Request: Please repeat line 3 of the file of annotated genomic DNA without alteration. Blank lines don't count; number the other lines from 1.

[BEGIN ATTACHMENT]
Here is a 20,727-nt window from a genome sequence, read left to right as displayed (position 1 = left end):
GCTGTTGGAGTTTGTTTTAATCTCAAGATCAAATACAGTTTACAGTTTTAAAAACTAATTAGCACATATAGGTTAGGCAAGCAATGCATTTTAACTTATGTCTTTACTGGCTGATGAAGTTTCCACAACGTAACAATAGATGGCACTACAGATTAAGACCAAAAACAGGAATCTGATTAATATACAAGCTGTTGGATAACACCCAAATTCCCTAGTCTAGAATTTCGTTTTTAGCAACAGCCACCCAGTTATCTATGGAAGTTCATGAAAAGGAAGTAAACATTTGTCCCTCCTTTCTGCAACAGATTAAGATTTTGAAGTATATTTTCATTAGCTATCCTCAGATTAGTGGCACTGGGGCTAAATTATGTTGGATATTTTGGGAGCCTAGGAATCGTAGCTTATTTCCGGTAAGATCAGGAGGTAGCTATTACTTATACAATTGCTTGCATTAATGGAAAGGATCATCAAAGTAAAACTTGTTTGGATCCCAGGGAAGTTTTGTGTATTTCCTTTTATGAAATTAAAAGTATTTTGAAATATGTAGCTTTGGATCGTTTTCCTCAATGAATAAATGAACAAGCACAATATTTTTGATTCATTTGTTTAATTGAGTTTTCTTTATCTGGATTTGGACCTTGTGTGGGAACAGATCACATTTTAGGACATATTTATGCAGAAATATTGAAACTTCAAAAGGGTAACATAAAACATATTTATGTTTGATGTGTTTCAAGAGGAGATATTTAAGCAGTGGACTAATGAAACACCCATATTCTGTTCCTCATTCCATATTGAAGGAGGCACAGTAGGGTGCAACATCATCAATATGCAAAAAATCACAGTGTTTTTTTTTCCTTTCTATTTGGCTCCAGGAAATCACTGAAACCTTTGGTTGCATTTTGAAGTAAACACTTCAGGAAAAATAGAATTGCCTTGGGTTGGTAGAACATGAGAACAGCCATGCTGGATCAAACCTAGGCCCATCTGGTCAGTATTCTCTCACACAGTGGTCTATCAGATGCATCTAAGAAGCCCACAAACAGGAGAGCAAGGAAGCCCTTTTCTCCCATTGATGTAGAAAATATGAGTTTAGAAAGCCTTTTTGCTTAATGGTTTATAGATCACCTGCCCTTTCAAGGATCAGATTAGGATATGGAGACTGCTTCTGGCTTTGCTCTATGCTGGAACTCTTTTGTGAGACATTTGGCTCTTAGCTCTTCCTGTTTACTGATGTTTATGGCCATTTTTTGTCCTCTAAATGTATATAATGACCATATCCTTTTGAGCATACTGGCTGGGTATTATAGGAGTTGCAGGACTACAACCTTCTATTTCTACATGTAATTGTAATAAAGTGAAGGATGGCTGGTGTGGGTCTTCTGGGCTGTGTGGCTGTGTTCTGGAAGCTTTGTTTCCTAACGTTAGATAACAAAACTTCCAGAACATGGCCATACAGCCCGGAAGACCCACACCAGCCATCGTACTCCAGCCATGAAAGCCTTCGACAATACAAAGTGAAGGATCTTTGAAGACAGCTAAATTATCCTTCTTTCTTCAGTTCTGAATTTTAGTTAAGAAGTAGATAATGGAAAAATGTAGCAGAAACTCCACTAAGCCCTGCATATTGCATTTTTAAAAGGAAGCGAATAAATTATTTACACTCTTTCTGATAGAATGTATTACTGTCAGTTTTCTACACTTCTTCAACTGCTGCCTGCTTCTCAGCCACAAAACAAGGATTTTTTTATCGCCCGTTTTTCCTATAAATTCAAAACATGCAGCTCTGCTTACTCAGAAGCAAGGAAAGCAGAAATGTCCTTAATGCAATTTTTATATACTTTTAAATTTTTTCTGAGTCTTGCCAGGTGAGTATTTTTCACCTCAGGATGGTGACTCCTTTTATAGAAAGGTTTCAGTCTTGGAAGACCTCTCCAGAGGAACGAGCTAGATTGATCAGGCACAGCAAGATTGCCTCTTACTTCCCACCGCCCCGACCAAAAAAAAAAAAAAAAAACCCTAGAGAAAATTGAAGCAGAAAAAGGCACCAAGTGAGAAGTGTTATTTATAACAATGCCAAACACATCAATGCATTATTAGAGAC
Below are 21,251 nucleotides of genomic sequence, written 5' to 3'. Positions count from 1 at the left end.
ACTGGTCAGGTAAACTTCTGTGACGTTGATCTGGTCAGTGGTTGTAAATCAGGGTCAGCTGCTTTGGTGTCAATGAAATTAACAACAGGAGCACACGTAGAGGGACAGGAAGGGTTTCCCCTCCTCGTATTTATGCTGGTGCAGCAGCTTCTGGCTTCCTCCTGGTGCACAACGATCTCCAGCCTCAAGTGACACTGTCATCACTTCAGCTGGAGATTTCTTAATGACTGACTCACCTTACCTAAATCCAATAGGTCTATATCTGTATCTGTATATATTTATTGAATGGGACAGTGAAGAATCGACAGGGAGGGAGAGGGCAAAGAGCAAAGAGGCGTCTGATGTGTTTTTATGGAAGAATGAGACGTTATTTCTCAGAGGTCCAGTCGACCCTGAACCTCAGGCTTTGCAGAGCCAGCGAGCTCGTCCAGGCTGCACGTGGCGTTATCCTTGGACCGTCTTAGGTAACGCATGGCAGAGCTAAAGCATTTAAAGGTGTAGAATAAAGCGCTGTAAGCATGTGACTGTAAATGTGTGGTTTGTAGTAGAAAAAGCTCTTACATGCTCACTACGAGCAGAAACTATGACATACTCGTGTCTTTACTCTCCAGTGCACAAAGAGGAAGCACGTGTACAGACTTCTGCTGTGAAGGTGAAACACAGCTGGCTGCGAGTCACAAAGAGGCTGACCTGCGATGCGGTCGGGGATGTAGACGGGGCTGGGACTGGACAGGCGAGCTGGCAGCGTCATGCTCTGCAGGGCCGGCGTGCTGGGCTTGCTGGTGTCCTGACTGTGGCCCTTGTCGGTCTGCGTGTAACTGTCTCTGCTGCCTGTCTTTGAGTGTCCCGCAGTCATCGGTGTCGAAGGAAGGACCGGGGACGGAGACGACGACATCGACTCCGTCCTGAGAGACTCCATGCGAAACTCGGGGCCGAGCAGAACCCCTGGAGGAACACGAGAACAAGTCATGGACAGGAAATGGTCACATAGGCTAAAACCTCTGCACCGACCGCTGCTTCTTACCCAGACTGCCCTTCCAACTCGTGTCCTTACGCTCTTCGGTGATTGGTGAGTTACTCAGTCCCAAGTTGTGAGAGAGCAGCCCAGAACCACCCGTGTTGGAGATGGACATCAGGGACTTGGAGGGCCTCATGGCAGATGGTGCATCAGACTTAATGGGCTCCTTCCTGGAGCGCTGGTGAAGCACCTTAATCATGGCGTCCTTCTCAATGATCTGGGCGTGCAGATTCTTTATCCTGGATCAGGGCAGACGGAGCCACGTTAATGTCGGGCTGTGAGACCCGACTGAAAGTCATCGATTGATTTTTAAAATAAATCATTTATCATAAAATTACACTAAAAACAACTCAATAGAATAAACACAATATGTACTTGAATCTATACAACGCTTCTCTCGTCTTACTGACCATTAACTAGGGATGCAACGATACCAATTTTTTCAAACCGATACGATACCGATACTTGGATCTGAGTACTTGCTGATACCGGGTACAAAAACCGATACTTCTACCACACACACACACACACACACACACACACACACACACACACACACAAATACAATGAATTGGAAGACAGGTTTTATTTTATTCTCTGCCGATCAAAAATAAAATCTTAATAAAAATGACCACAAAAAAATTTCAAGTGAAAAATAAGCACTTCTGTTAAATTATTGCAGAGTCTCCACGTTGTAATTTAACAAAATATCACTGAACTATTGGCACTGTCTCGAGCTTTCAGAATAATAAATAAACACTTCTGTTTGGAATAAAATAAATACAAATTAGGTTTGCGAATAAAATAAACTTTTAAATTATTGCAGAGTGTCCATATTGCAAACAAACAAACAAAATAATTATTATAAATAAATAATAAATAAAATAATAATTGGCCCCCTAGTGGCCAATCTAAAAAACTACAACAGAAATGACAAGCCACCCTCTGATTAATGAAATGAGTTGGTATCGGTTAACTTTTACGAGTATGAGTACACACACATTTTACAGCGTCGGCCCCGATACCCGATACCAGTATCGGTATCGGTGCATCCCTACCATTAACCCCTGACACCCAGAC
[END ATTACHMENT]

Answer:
Below are 21,251 nucleotides of genomic sequence, written 5' to 3'. Positions count from 1 at the left end.